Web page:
The Mountains Sing

THE MOUNTAINS SING
Nguyen Phan Que Mai
Oneworld

REVIEWED BY PETER STUPPLES

We tend to think of Vietnam as a victim of American aggression against Communist regimes in the 1960s. But before that, for decades, France oversaw the colonial predation of Indo-China, that later the Japanese invaded, leaving a legacy of The Great Hunger of 1942-48.

After the Vietnam War, the Communist government rigidly controlled a country wasted by years of war and took its revenge on those it regarded as class enemies.

Nguyen Phan Que Mai’s novel covers these momentous years. The narrative recounts the fate of the Tran family, originally traditional Buddhist rice farmers from Nghe An, a fictional village 300km south of Ha Noi. It is told through the voices of three women: Dieu Lan, the matriarch, born in 1920, her daughter, Ngoc, a doctor during the Vietnam War, and her granddaughter, Huong, responsible for putting the whole story together.

A fortune teller foresees for Dieu Lan ‘‘a very hard life. She will remain rich for a while, but will lose everything and become a wandering beggar in a faraway city’’. These ominous forebodings soon come to pass. The family are used to witnessing brutality. Dieu Lan’s father hated foreigners. “They’ve been here more than sixty years too long, robbing us blind with their duties and taxes, killing innocent people”.

In 1942, Dieu Lan, now a mother of small children, sets off with her father and brother to Han Noi to trade their produce. They meet Japanese soldiers on the road who attack and behead her father for no good reason. Later, Dieu Lan tells her granddaughter Huong: ‘‘In seeking the truth about the Japanese, I read as much as I could about them…[They] beat, hurt, and murdered thousands and thousands of people across Asia. The more I read, the more I became afraid of wars. Wars have the power to turn graceful and cultured people into monsters.’’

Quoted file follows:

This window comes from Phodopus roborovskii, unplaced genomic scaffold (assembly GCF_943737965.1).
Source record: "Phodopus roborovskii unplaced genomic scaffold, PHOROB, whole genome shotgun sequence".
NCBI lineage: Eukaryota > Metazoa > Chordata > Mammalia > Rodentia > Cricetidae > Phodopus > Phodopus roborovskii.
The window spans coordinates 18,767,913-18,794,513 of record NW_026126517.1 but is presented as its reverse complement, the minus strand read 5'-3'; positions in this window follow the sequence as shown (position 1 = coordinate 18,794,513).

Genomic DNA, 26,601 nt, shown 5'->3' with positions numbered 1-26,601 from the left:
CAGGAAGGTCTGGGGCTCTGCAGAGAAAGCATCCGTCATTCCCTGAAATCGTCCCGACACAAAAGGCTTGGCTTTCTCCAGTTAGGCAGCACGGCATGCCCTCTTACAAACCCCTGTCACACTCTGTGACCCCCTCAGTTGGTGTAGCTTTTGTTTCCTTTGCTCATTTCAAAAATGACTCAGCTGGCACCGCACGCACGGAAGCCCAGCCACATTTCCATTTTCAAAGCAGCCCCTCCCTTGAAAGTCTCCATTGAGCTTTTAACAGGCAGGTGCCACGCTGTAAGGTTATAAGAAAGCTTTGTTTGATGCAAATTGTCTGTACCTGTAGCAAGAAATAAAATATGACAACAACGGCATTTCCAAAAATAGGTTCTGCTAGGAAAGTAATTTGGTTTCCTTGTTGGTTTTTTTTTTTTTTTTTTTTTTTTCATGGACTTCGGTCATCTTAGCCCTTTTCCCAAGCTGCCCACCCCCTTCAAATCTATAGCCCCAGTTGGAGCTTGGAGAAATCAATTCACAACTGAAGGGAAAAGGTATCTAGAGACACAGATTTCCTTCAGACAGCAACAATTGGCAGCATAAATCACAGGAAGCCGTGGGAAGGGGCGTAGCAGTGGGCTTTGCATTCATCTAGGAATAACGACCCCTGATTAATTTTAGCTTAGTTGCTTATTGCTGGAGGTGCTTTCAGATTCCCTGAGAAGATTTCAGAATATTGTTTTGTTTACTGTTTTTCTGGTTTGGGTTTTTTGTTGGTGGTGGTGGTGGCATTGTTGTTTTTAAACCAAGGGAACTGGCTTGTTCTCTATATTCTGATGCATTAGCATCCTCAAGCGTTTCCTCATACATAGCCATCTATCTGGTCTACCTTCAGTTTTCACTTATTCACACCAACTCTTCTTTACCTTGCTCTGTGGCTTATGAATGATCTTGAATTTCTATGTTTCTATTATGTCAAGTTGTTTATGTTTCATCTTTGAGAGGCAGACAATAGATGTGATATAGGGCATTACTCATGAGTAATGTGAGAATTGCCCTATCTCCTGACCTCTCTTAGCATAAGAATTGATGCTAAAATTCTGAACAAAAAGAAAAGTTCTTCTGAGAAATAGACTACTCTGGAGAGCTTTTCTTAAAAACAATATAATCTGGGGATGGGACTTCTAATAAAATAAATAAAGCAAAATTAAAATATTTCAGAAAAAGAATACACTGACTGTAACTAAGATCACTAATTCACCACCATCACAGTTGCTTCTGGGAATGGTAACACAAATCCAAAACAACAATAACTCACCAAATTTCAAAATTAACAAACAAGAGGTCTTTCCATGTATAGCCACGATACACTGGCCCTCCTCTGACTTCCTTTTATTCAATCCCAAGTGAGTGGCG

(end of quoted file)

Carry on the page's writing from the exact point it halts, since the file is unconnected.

It was not only the French and Japanese who could become monsters. During the Great Hunger and later, the Land Reform of 1955, fellow Vietnamese, also behaved viciously to each other. In their village a Vietnamese, nicknamed Wicked Ghost, acting as tax collector for the French, would whip those who could not pay and seize their chattels in place of what they owed.

Dieu Lan’s mother was killed by the Wicked Ghost in 1945. During the Land Reforms her husband was poisoned for his defence of ‘‘bourgeois values’’ and her brother killed, before she and her children were forced from their home to wander as beggars from village to village in fear of their lives. Dieu Lan was most reluctantly obliged to leave her children with strangers to give them a chance of survival.

At the outset of the Vietnam War those children, now adults, serve in the Viet Cong against the Americans and South Vietnamese. In the years after that war, the family gradually came together again, each traumatised in their own way, to be cared for by the redoubtable Dieu Lan.

This complex saga has a grand momentum, as the story is taken up, often in retrospect, by family members recounting their experiences. There is a compelling quality to the heightened emotions, the loss of life and culture, the strength and fortitude of the survivors, punctuated by the proverbs and aphorisms of old Vietnam. Our experience is enhanced by learning a nation’s history from different points of view through the words of a skilled and impassioned writer.

Peter Stupples, now living in Wellington, used to teach at the University of Otago

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